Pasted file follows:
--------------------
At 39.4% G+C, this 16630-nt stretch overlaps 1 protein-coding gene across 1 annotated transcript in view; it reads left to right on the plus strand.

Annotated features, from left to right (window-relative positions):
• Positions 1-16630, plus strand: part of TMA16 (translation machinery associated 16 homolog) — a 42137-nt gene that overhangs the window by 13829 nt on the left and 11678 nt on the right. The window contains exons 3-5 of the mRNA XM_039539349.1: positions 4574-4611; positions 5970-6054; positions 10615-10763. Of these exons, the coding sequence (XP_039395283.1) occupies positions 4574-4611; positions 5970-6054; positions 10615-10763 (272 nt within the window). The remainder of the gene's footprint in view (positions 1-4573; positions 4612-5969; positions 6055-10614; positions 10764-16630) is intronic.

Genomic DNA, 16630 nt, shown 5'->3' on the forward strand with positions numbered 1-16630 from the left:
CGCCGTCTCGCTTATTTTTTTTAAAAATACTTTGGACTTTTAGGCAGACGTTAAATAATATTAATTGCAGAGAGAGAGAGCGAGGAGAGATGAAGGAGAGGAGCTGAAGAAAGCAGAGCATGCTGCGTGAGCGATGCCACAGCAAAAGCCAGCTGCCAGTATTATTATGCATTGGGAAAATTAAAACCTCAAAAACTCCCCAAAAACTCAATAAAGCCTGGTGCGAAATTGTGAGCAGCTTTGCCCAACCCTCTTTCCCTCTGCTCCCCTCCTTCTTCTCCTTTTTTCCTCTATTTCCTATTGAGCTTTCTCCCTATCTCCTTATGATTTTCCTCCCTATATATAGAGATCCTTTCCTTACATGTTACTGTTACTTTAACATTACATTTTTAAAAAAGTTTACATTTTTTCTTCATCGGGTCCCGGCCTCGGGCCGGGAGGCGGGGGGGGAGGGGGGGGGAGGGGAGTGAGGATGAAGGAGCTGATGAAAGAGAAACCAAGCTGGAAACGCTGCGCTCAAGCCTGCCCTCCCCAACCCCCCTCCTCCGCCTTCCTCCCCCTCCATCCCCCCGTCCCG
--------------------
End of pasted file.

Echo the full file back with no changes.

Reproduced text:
At 39.4% G+C, this 16630-nt stretch overlaps 1 protein-coding gene across 1 annotated transcript in view; it reads left to right on the plus strand.

Annotated features, from left to right (window-relative positions):
• Positions 1-16630, plus strand: part of TMA16 (translation machinery associated 16 homolog) — a 42137-nt gene that overhangs the window by 13829 nt on the left and 11678 nt on the right. The window contains exons 3-5 of the mRNA XM_039539349.1: positions 4574-4611; positions 5970-6054; positions 10615-10763. Of these exons, the coding sequence (XP_039395283.1) occupies positions 4574-4611; positions 5970-6054; positions 10615-10763 (272 nt within the window). The remainder of the gene's footprint in view (positions 1-4573; positions 4612-5969; positions 6055-10614; positions 10764-16630) is intronic.

Genomic DNA, 16630 nt, shown 5'->3' on the forward strand with positions numbered 1-16630 from the left:
CGCCGTCTCGCTTATTTTTTTTAAAAATACTTTGGACTTTTAGGCAGACGTTAAATAATATTAATTGCAGAGAGAGAGAGCGAGGAGAGATGAAGGAGAGGAGCTGAAGAAAGCAGAGCATGCTGCGTGAGCGATGCCACAGCAAAAGCCAGCTGCCAGTATTATTATGCATTGGGAAAATTAAAACCTCAAAAACTCCCCAAAAACTCAATAAAGCCTGGTGCGAAATTGTGAGCAGCTTTGCCCAACCCTCTTTCCCTCTGCTCCCCTCCTTCTTCTCCTTTTTTCCTCTATTTCCTATTGAGCTTTCTCCCTATCTCCTTATGATTTTCCTCCCTATATATAGAGATCCTTTCCTTACATGTTACTGTTACTTTAACATTACATTTTTAAAAAAGTTTACATTTTTTCTTCATCGGGTCCCGGCCTCGGGCCGGGAGGCGGGGGGGGAGGGGGGGGGAGGGGAGTGAGGATGAAGGAGCTGATGAAAGAGAAACCAAGCTGGAAACGCTGCGCTCAAGCCTGCCCTCCCCAACCCCCCTCCTCCGCCTTCCTCCCCCTCCATCCCCCCGTCCCG